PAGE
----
Page author: Wynn Tranfield
Sarcosphaera coronaria
pink crown, violet crowncup, violet star cup, crown fungus
WTU specimens
Other herbaria

Distribution: S. coronaria occurs in spring, mostly in the mountains, often near melting snow, and is a harbinger of morel season. It also occurs in Europe and has been called S. crassa (Santi) Pouzar and S. eximia (Durieu & Léveillé) Maire.

Spores: The spores are broadly ellipsoid (13--22 x 7--10 µm) with blunt ends and usually two large oil drops.

Conservation Status: Not of concern

Description:
Identification Notes:

Sarcosphaera coronaria is one of the larger, fleshier cups. Young fruitbodies may be overlooked as they tend to be nearly buried in the soil or duff. When found at this stage, they are spherical and can be confused with truffles; later they crack open and expand into ragged-edged, star-shaped cups (hence its specific epithet, coronaria, Latin for crown). The interior usually is some shade of violet and contrasts beautifully with the whitish to pale grayish exterior that often retains a coating of soil. S. coronaria occurs in spring, mostly in the mountains, often near melting snow, and is a harbinger of morel season. It also occurs in Europe and has been called S. crassa (Santi) Pouzar and S. eximia (Durieu & Léveillé) Maire.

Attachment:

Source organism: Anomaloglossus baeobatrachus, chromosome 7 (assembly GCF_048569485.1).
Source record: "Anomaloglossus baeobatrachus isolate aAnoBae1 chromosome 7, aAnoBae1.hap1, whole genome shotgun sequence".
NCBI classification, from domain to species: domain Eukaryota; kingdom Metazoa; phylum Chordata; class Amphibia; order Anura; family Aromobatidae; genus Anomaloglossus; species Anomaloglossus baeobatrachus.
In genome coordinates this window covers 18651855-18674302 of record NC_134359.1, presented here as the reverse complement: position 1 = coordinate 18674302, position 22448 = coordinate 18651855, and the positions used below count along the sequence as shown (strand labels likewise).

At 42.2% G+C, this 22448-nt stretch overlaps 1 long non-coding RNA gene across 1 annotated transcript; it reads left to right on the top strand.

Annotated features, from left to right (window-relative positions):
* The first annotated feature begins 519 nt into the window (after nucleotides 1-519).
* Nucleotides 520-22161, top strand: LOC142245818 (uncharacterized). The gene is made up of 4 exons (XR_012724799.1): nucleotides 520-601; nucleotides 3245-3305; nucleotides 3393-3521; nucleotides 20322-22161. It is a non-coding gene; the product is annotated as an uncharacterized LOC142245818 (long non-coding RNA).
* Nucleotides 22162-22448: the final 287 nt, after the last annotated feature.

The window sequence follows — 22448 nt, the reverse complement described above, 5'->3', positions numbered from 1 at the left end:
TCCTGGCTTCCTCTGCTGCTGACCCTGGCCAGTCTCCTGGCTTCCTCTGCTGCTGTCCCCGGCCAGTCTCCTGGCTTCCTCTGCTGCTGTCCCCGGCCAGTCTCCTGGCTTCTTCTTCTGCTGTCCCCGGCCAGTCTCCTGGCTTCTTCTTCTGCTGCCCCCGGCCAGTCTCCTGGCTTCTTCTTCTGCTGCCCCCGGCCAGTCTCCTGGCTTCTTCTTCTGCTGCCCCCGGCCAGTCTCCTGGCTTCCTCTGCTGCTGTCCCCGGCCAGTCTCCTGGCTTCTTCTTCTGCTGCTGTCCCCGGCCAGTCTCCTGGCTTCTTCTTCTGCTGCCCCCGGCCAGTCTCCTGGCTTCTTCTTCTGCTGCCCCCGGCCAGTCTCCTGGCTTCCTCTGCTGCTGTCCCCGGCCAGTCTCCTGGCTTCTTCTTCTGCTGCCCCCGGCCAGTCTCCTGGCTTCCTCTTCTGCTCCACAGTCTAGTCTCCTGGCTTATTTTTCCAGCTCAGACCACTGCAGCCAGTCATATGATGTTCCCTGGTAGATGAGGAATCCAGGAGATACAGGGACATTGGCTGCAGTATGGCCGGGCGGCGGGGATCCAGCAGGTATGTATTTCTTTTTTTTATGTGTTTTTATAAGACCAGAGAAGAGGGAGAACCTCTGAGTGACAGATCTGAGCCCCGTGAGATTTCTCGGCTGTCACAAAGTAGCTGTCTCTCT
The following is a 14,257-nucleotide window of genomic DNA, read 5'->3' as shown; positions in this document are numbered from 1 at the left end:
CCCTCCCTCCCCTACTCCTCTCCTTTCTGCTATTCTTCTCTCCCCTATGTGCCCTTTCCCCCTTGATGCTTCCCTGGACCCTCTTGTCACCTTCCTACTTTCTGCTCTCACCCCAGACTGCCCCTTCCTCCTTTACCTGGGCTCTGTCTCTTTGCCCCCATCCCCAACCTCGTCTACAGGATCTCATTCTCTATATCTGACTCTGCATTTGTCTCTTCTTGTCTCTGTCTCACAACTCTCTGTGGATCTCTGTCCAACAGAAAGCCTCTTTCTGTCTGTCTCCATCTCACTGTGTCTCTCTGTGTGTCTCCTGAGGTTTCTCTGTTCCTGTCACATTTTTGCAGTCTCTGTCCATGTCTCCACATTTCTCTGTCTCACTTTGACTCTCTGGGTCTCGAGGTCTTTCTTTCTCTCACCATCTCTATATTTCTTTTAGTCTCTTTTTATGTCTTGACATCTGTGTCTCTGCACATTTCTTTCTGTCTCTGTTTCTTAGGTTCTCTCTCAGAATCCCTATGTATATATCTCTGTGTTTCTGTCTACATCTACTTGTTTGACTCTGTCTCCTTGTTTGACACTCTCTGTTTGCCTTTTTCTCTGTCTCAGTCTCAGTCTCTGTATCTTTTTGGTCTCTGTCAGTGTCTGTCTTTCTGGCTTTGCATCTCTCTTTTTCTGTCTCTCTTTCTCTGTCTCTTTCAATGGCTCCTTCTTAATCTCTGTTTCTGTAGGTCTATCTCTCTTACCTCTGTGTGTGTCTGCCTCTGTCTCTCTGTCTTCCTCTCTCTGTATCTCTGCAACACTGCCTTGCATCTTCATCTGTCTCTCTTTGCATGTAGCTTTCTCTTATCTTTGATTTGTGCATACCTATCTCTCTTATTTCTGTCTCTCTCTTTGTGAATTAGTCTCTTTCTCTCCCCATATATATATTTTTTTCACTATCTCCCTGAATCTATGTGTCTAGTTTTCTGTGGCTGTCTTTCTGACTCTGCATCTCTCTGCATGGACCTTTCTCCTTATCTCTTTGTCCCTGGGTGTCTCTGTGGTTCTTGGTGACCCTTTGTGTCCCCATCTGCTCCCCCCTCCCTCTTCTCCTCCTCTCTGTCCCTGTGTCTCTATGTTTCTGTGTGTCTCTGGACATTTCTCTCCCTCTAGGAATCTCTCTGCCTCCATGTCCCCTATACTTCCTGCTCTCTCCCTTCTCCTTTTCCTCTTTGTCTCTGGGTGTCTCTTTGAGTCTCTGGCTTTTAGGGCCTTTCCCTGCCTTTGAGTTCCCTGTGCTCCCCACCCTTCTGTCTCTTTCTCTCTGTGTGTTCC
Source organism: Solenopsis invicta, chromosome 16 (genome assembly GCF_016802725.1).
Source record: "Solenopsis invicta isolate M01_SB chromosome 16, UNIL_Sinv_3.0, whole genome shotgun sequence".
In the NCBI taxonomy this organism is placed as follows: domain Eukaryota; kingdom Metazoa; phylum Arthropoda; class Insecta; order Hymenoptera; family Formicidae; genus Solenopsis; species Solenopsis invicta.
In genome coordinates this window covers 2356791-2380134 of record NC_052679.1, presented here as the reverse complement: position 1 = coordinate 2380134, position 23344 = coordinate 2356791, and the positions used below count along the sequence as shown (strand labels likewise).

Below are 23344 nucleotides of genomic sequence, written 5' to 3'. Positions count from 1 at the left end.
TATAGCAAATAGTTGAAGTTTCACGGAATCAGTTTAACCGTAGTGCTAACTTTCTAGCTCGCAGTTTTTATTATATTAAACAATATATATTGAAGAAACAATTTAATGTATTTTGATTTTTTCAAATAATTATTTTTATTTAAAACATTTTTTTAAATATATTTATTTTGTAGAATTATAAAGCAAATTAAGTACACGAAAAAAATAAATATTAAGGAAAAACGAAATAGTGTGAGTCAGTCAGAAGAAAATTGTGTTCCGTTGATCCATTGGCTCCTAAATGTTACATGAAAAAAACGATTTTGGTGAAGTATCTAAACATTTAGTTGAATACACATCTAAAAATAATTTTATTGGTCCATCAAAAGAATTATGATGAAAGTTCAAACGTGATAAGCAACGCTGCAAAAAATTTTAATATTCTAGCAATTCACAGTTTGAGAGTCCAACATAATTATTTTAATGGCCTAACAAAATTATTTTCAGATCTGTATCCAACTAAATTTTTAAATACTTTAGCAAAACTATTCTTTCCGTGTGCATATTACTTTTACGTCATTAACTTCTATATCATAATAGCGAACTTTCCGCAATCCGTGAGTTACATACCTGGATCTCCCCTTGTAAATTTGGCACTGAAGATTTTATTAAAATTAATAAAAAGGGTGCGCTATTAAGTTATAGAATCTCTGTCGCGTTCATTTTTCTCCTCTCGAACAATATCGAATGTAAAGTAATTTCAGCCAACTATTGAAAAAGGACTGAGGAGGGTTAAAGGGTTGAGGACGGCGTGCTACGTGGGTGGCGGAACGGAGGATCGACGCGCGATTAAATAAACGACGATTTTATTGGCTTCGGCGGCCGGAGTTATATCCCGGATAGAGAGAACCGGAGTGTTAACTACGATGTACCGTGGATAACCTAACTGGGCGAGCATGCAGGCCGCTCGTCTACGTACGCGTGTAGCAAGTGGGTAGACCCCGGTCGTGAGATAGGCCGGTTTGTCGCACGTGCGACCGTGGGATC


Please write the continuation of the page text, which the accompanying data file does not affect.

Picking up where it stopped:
Accepted Name:
Sarcosphaera coronaria (Jacq. ex Cooke) Boud.

Synonyms & Misapplications:
(none provided)
Additional Resources:

PNW Herbaria: Specimen records of Sarcosphaera coronaria in the Consortium of Pacific Northwest Herbaria database.

CalPhotos: Sarcosphaera coronaria photos.

7 photographs:
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